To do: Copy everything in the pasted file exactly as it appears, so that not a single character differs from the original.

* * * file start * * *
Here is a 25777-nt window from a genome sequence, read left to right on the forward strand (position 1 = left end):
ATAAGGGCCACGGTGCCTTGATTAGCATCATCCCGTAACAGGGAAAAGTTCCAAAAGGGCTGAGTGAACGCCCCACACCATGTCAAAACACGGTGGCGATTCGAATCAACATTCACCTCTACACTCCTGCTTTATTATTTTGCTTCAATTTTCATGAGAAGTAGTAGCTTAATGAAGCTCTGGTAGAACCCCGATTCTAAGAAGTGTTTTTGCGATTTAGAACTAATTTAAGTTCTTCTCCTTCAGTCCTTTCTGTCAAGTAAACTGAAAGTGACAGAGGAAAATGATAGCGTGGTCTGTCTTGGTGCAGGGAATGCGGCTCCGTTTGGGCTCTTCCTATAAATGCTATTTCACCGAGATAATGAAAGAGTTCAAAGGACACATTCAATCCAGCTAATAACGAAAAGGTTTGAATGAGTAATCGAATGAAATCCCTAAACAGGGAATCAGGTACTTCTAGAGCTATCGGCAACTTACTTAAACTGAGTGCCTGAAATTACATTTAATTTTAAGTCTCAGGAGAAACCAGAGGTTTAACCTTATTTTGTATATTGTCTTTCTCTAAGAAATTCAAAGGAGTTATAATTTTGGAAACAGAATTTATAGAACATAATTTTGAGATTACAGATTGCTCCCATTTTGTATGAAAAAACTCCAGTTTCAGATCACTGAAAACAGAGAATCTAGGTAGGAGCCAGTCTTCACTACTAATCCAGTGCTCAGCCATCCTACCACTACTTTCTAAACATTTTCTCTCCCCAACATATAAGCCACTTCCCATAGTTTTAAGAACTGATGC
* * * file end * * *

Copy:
Here is a 25777-nt window from a genome sequence, read left to right on the forward strand (position 1 = left end):
ATAAGGGCCACGGTGCCTTGATTAGCATCATCCCGTAACAGGGAAAAGTTCCAAAAGGGCTGAGTGAACGCCCCACACCATGTCAAAACACGGTGGCGATTCGAATCAACATTCACCTCTACACTCCTGCTTTATTATTTTGCTTCAATTTTCATGAGAAGTAGTAGCTTAATGAAGCTCTGGTAGAACCCCGATTCTAAGAAGTGTTTTTGCGATTTAGAACTAATTTAAGTTCTTCTCCTTCAGTCCTTTCTGTCAAGTAAACTGAAAGTGACAGAGGAAAATGATAGCGTGGTCTGTCTTGGTGCAGGGAATGCGGCTCCGTTTGGGCTCTTCCTATAAATGCTATTTCACCGAGATAATGAAAGAGTTCAAAGGACACATTCAATCCAGCTAATAACGAAAAGGTTTGAATGAGTAATCGAATGAAATCCCTAAACAGGGAATCAGGTACTTCTAGAGCTATCGGCAACTTACTTAAACTGAGTGCCTGAAATTACATTTAATTTTAAGTCTCAGGAGAAACCAGAGGTTTAACCTTATTTTGTATATTGTCTTTCTCTAAGAAATTCAAAGGAGTTATAATTTTGGAAACAGAATTTATAGAACATAATTTTGAGATTACAGATTGCTCCCATTTTGTATGAAAAAACTCCAGTTTCAGATCACTGAAAACAGAGAATCTAGGTAGGAGCCAGTCTTCACTACTAATCCAGTGCTCAGCCATCCTACCACTACTTTCTAAACATTTTCTCTCCCCAACATATAAGCCACTTCCCATAGTTTTAAGAACTGATGC